Coronavirus: New legislation proposes giving workers paid time off to volunteer

Volunteers could be paid by the government for up to four weeks as part of measures to deal with the fallout of the coronavirus pandemic.

An emergency coronavirus bill presented to parliament this afternoon proposed that employees would be able to take emergency volunteer leave in blocks of two, three or four weeks, which would technically be unpaid.

But the bill says that loss of earnings and expenses will be covered by the government if people volunteer through “an appropriate authority” and paid for through a UK-wide compensation fund.

A spokesman for the National Council for Voluntary Organisations said the organisation would “in principle” welcome the proposals, but it would be important to see the detail about how employees would be compensated in practice once a compensation fund was set up. 

The move comes as the culture secretary, Oliver Dowden, launched a campaign to encourage more volunteering to help people affected by Covid-19.

The Department for Digital, Culture, Media and Sport said it was working with the National Emergencies Trust, the NCVO and the British Red Cross on how to galvanise volunteers and coordinate help to those who need it most.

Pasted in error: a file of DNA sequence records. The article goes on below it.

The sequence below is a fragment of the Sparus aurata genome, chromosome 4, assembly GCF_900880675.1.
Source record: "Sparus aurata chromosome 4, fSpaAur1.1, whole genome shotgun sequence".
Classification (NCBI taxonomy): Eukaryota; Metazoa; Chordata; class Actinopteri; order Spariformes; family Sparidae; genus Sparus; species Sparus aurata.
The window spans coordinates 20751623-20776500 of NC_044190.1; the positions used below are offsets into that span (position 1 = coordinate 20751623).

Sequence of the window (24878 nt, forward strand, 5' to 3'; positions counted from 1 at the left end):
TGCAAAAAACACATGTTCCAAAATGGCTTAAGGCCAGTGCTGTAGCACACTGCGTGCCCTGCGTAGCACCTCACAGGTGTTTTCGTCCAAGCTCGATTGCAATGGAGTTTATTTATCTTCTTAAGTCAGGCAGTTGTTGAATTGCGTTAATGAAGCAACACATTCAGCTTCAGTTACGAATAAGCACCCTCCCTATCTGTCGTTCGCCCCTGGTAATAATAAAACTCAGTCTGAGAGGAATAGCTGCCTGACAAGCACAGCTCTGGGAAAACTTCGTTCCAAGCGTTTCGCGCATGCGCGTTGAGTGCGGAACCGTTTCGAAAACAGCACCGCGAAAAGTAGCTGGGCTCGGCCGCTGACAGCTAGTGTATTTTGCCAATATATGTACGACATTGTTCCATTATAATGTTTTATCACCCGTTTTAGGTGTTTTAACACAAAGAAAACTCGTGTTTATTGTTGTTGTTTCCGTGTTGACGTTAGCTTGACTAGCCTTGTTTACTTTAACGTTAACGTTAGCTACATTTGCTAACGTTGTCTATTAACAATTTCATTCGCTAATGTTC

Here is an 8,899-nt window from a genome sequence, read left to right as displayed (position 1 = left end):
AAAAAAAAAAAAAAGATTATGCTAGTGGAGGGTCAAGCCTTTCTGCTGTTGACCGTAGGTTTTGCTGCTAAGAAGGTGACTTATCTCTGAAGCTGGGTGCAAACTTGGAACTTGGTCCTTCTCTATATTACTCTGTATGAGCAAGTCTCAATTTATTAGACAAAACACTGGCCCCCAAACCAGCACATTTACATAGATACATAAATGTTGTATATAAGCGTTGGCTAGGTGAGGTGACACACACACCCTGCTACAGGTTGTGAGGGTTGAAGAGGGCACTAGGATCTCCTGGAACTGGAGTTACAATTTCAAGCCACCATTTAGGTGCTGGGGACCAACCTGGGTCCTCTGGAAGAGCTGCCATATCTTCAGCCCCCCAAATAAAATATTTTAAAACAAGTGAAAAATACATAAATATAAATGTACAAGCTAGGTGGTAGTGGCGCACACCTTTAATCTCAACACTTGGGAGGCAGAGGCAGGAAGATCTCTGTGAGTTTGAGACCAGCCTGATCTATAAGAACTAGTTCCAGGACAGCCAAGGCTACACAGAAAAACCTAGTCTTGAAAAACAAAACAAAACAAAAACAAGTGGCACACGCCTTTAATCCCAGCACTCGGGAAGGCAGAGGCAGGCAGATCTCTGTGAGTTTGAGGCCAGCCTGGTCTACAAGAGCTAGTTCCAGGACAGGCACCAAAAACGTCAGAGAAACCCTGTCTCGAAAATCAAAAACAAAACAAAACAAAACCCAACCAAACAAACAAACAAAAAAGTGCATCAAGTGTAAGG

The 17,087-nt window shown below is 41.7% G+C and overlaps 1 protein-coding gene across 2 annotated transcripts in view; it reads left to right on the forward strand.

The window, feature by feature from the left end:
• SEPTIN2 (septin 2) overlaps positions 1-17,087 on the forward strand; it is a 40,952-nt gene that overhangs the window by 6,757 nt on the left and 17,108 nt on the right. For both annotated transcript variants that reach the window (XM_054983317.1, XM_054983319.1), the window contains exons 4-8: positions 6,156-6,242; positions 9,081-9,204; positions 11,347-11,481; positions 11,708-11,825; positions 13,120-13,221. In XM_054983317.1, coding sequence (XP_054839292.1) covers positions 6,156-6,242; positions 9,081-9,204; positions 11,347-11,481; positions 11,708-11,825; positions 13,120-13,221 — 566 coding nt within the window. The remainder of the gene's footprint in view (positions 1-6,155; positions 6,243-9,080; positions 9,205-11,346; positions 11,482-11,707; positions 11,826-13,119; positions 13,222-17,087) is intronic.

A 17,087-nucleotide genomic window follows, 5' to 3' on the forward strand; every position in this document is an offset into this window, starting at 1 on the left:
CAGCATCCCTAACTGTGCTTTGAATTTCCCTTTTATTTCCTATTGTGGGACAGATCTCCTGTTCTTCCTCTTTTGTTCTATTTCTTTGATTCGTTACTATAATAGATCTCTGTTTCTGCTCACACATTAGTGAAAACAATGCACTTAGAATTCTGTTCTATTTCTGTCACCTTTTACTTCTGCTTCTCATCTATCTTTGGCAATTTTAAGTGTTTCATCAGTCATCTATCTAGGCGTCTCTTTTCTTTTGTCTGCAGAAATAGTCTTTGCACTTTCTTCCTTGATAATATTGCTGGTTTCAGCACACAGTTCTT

Dowden said: “I know that many people across the country are wondering how they can help those who are more vulnerable, whether that’s delivering food to those isolating or simply being around for a chat on the phone.

“We will work with the sector experts to channel this fantastic outpouring of support and deliver help where it’s most needed.”

The government will release further details on its volunteering initiatives as soon as possible.

But voluntary sector leaders, including Vicky Browning, Jane Ide and Debra Allcock Tyler, the chief executives of, respectively, Acevo, Navca and the Directory of Social Change, called on the government to go further and ensure that charities were given the financial support they needed to be able to deliver volunteering programmes during a collapse in fundraising income.

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